By Joe Brancatelli
January 29, 2011 -- I wanted to update you on the unfolding situation in Egypt from the business traveler's perspective.

For starters, flight operations into Cairo from Western carriers have been disrupted. Delta Air Lines, the only U.S. carrier with nonstop service to Cairo, has cancelled its flights indefinitely. The airline says there is one more flight due to depart Cairo, then service from the Egyptian capital is also scrubbed. British Airways, Lufthansa, Air France and others have cancelled some flights and retimed others to skirt the curfew imposed by the government of Hosni Mubarak.

Arab carriers--Egyptair, Emirates, Qatar, Etihad and others--continue to fly into Cairo, at least for now. Flights to Sharm el-Sheikh, the Egyptian resort city on the tip of the Sinai peninsula, have not been affected.

The U.S. State Department, Canada's Foreign Affairs office and the British Foreign Office have told their citizens to defer all non-essential travel. The State Department has also issued interesting advice to U.S. nationals already in Cairo: Stay away from the U.S. Embassy because its location is at the heart of the area where the protests are happening. You can see the Travel Alert here.

Now, as for your ability to watch what's happening. All three U.S. cable-news networks are in mostly around-the-clock coverage. If you want an Arabic view of developments, Al Jazeera's live English-language coverage is streaming on the Web here. In case you're not familiar with Al Jazeera, it's based in Doha, Qatar, it is largely independent and it is staffed with many faces that you once saw on CNN International and the BBC.

Now some personal input here, if I may. There's a qualitative difference in the Egypt unrest compared to the events earlier this month in Tunisia. Egypt is the cultural, emotional and political heart of the Arab World. What happens in Egypt definitely does not stay in Egypt.
    If Egyptians succeed in ousting Mubarak, it will embolden citizens in other Arab countries with repressive or authoritarian regimes. That would pointedly include Syria, Yemen, Jordan and possibly even Saudi Arabia.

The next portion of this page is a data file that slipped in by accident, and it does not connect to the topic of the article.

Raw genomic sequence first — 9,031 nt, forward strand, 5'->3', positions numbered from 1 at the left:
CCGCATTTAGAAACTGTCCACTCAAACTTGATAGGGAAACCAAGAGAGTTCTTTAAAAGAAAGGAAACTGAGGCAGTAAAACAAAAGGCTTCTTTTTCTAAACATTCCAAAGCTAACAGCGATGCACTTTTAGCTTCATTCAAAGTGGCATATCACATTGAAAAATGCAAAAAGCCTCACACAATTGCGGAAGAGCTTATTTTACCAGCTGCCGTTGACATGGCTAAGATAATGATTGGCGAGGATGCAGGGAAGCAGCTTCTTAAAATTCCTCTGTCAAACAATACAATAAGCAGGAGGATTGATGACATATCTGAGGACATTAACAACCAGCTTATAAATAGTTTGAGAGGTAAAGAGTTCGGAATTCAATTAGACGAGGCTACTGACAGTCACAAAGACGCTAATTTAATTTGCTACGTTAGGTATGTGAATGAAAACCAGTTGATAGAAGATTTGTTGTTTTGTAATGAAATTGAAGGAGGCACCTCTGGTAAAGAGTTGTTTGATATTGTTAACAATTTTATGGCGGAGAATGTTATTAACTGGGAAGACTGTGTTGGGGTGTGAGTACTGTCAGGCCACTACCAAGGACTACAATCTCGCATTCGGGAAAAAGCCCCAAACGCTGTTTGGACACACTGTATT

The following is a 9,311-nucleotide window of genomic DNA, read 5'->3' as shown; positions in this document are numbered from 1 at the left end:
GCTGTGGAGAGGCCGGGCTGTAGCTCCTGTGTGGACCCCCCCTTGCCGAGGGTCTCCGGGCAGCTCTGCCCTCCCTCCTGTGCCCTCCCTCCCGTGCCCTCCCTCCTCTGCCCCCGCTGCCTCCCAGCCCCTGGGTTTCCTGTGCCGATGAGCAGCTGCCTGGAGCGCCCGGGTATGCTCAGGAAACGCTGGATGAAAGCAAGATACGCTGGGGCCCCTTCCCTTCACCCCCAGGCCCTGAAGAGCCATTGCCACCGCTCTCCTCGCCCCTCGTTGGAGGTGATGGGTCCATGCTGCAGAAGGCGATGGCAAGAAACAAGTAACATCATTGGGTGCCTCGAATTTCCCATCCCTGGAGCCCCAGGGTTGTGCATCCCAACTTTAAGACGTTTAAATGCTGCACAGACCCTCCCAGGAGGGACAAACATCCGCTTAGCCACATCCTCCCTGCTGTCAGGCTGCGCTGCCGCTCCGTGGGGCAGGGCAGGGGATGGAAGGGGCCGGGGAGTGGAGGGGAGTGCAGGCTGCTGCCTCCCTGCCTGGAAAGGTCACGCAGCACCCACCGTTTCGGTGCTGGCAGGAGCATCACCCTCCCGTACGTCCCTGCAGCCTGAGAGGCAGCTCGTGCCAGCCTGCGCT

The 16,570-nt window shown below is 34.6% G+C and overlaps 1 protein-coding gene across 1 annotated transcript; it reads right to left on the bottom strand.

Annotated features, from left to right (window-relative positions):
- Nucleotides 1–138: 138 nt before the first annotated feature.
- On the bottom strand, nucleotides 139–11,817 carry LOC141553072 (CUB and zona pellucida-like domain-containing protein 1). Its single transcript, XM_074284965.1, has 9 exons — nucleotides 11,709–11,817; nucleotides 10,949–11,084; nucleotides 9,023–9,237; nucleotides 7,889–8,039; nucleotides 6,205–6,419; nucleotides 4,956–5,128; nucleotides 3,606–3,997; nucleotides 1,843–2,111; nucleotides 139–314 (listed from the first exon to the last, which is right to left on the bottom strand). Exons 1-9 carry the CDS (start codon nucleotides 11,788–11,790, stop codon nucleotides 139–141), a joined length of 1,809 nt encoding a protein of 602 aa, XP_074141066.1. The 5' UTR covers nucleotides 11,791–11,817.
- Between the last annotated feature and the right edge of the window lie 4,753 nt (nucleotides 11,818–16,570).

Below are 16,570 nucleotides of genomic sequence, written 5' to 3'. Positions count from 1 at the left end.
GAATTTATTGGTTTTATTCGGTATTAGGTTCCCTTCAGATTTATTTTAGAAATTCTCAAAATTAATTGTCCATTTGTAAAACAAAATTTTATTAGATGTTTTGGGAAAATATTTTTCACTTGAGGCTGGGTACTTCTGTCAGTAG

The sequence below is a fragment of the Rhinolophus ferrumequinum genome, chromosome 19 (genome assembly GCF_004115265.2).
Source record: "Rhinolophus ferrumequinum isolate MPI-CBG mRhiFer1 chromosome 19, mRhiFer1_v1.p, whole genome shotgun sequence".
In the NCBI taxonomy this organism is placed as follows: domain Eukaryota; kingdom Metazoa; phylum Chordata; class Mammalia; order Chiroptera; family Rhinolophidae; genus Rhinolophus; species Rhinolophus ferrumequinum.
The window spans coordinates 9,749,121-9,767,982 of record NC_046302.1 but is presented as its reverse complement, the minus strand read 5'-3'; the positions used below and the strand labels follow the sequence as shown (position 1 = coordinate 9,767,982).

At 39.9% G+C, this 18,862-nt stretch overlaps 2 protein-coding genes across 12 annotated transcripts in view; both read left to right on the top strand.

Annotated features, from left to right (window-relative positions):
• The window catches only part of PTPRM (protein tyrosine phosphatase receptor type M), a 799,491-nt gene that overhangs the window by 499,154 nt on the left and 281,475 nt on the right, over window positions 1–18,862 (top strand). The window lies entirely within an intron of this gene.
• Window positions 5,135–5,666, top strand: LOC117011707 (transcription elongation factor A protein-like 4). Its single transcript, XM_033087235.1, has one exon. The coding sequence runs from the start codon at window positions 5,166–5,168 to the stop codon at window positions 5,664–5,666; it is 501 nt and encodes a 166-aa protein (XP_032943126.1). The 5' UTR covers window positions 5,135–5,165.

Lebanon, as always unique in the region, this month appointed a Hezbollah-approved prime minister to replace the anti-Syrian predecessor. But there have already been protests against the new Hezbollah leader.
    Rich Arab/Persian Gulf states have been considered stable, primarily because their indigenous populations are small and the ruling sheiks have spread the wealth around slightly better. But the Gulf State citizens are also highly educated and these countries have huge numbers of immigrant workers, many from poorer Arab countries. A street-inspired change of leadership in Egypt may not have an immediate affect in these states, but the medium-term impact might be noticeable.
    How all this affects the always complicated and potentially explosive Israeli-Palestinian situation is unknown. Israel and Egypt have what is called a "cold" peace. And Mubarak's government has closed his border with Gaza Strip portion of Palestine, which has crippled its resistance to Israel. The reality of a change of government in Egypt is not that there would be war between Egypt and Israel, but that it would substantially change the balance of power in the region's flashpoint.
    Please remember that Iran is not--repeat, NOT--an Arab State. Events in Egypt might embolden the now mostly moribund protest movement there, but Iran's history, culture and current affairs are not tied to the Arab World in any political sense.

All these dominos mean that travel in the Middle East may be extremely difficult in the coming months. The United State government (and, by extension, U.S. companies) is considered complicit in keeping authoritarian regimes in place. Much as the average American has sympathy with anyone who wants democracy, the American government's foreign policy has long favored "stability" over democracy. As was the now-deposed Ben Ali regime in Tunisia, Mubarak's 30-year reign is seen as a prime example of that policy. So you may want to reconsider your plans for travel anywhere in the Middle East.

Finally, an observation: Average Egyptians hate the state police, which is part of the Interior Ministry. There have already been bloody clashes between the protestors and the police. But while Mubarak is a former military man, the Egyptian army is not held in contempt by the bulk of the Egyptian people. The military is out on the streets now, but it is notable that they are not firing on protestors. They don't seem to be making any effort to enforce the curfew, either. How the military moves in Egypt may be the key to what happens in the coming days and hours.

ABOUT JOE BRANCATELLI Joe Brancatelli is a publication consultant, which means that he helps media companies start, fix and reposition newspapers, magazines and Web sites. He's also the former executive editor of Frequent Flyer and has been a consultant to or columnist for more business-travel and leisure-travel publishing operations than he can remember. He started his career as a business journalist and created JoeSentMe in the dark days after 9/11 while he was stranded in a hotel room in San Francisco. He lives on the Hudson River in the tourist town of Cold Spring.

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This column is Copyright 2011 by Joe Brancatelli. JoeSentMe.com is Copyright 2011 by Joe Brancatelli. All rights reserved.